Rogers Arena can be an incredibly quiet building. But it's never been quite that silent, as fans sat and waited for a sign that Daniel was okay.
Byron was given a five-minute major for boarding and a game misconduct, both of which appeared to be reactions to the sight of Daniel on the ice. No question there was a push, but this one seemed more awkward than anything. It will be interesting to see how the league views it. Will Byron be unavailable to begin next season due to suspension? And if so, will the stretcher's appearance in the clip inflate the ban?
Henrik Sedin left with his brother, but did return.
If there's a team the Toronto Maple Leafs should try to emulate next season, it's the St. Louis Blues.
Not so much the toughness, or the decision to retain good hockey player Alex Steen, or the committment to team defense, mind you. Mostly, it's the way the Blues made sure to make the playoffs before they completely forgot how to play hockey.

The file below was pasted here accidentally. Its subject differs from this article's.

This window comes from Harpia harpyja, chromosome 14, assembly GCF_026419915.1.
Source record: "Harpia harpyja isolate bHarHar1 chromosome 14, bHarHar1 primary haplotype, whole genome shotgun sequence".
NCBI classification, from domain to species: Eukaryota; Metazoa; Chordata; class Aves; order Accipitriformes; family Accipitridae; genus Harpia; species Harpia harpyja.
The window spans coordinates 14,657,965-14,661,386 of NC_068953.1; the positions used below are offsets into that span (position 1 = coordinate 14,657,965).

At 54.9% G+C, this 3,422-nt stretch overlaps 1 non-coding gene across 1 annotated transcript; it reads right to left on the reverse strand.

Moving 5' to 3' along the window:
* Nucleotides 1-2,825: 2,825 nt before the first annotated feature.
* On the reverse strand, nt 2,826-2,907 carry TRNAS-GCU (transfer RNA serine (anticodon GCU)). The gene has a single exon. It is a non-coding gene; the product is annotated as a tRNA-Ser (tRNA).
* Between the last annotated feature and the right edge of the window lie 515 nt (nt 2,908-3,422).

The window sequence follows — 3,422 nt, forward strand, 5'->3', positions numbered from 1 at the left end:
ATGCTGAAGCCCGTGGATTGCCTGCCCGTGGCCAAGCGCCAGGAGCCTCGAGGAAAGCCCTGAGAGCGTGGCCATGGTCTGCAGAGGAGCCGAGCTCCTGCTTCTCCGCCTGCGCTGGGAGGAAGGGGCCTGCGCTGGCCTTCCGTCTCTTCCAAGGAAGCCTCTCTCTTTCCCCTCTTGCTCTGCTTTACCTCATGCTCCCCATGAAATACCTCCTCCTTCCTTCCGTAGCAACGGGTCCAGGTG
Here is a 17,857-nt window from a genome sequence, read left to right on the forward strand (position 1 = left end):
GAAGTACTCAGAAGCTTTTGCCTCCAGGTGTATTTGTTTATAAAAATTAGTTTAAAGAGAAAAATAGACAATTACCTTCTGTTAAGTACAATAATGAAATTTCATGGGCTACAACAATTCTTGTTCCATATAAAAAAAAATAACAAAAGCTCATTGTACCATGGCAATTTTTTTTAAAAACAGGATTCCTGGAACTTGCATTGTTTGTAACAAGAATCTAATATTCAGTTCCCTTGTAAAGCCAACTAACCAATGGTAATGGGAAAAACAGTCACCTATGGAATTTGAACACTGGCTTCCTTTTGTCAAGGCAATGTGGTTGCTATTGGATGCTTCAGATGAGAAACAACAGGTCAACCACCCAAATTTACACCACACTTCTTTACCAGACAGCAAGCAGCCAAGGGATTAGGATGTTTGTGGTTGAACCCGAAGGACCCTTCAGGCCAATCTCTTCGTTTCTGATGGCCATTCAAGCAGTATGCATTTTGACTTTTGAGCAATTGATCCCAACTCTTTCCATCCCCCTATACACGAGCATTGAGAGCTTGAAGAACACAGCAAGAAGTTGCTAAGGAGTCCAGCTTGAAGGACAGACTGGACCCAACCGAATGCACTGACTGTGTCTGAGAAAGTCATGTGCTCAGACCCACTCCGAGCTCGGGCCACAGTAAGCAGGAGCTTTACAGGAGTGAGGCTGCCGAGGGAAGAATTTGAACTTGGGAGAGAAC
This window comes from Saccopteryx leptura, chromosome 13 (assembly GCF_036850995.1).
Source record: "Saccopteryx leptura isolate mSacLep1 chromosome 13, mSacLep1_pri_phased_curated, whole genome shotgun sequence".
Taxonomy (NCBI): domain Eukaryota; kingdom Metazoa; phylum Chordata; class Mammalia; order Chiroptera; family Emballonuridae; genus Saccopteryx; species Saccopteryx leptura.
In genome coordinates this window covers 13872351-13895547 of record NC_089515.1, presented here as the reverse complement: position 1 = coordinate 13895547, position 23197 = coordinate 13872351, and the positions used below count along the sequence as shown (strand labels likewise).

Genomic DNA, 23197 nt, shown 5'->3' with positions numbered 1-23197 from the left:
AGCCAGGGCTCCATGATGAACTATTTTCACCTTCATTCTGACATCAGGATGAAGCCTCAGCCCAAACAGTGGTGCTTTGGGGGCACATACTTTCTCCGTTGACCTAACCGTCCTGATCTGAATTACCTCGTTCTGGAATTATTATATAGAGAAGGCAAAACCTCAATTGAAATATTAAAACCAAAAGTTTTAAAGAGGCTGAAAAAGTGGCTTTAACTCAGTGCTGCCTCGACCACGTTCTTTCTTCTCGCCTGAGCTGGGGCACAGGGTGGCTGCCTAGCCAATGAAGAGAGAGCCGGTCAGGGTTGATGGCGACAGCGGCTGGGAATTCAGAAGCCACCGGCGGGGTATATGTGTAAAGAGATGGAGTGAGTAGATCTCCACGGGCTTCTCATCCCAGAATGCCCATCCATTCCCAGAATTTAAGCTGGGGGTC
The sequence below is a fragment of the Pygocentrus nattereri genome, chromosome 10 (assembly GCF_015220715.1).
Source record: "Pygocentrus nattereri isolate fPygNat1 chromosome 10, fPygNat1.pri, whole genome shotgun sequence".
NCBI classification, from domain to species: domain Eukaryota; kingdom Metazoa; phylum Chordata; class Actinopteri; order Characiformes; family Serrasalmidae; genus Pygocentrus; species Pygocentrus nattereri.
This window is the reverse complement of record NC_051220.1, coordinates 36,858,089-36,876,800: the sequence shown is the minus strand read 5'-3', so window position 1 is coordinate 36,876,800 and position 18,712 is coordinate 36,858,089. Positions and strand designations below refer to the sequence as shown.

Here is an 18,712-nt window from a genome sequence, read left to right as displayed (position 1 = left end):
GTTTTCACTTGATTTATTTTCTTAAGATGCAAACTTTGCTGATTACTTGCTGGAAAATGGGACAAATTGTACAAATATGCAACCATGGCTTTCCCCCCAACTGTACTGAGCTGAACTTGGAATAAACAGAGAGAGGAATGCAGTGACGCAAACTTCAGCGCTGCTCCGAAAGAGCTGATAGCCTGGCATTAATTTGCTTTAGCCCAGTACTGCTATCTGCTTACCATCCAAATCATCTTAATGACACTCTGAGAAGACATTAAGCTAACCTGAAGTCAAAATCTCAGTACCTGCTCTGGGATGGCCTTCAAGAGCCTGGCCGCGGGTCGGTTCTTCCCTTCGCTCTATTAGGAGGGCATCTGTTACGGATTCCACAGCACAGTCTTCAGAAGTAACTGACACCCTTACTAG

The Blues closed out the season with their sixth straight loss on Sunday, and in so doing, handed the Central Division title over to the Colorado Avalanche, who finish with the same number of points -- 111 -- but hold the regulation and overtime wins tiebreaker.
Embarrassing. But relinquishing the Central isn't the end of the world. The Blues can survive not winning the division. They may not survive the punishment, however: a first-round matchup with the Chicago Blackhawks.
All eight NHL playoff first round matchups are now set. Here are the battles out West:
• Anaheim Ducks vs. Dallas Stars
• San Jose Sharks vs. Los Angeles Kings
• Colorado Avalanche vs. Minnesota Wild